Pieter Abbell:  Robots will keep us safer,  especially from disasters. AI for robotics will allow us to address the challenges in taking care of an aging population and allow for much longer independence.


It'll enable drastically reducing, maybe even bringing to zero, traffic accidents and deaths. And enable disaster response for dangerous situations, for example, the nuclear meltdown at the Fukushima power plant.


Commentary from Pieter Abbeel, a computer scientist at the University of California, Berkeley.


Shimon Whiteson says we will all become cyborgs. I really think in the future we are all going to be cyborgs. I think this is something that people really underestimate about AI. They have a tendency to think. Tthere's us and then there's computers. Maybe the computers will be our friends and maybe they'll be our enemies, but we'll be separate from them.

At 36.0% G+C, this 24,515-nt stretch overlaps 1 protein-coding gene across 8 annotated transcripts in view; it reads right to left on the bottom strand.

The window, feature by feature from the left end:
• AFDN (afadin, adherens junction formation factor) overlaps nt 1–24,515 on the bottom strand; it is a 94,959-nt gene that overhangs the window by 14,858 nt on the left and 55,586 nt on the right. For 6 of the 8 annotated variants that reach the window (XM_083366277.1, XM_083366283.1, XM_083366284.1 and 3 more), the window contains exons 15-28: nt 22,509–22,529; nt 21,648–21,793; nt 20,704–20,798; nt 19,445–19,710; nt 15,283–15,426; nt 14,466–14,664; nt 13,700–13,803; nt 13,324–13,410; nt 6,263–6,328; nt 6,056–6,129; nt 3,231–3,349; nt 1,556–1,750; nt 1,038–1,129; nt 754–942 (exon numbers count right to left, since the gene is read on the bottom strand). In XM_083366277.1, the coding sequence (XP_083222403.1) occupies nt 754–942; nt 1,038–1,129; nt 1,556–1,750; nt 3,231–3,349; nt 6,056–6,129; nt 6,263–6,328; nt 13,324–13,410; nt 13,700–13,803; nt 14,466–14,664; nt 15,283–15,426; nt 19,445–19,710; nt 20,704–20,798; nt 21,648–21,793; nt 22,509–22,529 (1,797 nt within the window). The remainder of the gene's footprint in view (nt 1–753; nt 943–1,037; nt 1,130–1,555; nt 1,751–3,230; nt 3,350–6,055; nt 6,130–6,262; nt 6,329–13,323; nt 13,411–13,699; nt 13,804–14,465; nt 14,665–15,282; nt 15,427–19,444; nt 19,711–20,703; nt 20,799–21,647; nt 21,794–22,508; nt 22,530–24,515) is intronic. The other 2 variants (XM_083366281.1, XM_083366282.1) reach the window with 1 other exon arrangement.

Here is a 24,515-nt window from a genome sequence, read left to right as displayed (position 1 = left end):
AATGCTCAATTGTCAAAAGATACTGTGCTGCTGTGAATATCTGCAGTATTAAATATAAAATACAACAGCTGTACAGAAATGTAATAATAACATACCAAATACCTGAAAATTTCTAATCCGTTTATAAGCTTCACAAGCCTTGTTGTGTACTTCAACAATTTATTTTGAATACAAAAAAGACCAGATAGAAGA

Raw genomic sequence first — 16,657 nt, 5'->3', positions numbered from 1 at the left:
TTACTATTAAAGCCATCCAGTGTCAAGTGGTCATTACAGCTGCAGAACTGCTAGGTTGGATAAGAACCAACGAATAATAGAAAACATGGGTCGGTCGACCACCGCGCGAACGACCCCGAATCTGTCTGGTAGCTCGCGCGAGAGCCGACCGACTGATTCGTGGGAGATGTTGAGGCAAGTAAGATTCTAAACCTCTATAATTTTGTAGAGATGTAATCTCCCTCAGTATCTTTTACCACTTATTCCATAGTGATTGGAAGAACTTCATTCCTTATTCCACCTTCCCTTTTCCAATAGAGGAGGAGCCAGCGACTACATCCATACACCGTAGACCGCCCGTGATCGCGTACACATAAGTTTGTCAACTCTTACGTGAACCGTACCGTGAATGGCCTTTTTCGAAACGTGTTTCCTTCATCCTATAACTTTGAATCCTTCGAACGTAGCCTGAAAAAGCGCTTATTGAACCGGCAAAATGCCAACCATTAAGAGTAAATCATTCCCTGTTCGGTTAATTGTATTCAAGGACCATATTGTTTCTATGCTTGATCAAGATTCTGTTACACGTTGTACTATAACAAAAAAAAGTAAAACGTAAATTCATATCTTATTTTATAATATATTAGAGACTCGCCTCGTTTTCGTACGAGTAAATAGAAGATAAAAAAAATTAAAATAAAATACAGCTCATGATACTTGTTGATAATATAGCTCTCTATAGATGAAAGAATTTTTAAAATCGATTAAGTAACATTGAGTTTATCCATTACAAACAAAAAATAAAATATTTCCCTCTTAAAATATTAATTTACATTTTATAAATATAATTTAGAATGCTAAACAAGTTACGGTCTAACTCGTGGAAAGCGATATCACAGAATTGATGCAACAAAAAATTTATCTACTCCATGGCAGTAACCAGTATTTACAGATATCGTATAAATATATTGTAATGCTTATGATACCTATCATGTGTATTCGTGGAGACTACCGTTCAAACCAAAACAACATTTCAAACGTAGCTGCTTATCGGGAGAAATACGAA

I think that's not true at all, I think the human and the computer are really, really quickly becoming one tightly-coupled cognitive unit.


Imagine how much more productive we would be if we could augment our brains with infallible memories and infallible calculators.


Society is already wrestling with difficult questions about privacy and security that have been raised by the internet. Imagine when the internet is in your brain, if the NSA can see into your brain, if hackers can hack into your brain.


Imagine if skills could just be downloaded — what's going to happen when we have this kind of AI but only the rich can afford to become cyborgs, what's that going to do to society?


Commentary from Shimon Whiteson, an associate professor at the Informatics Institute at the University of Amsterdam.


Yoky Matsuoka says these implants will make humans better at everything.


JHU Applied Physics Laboratory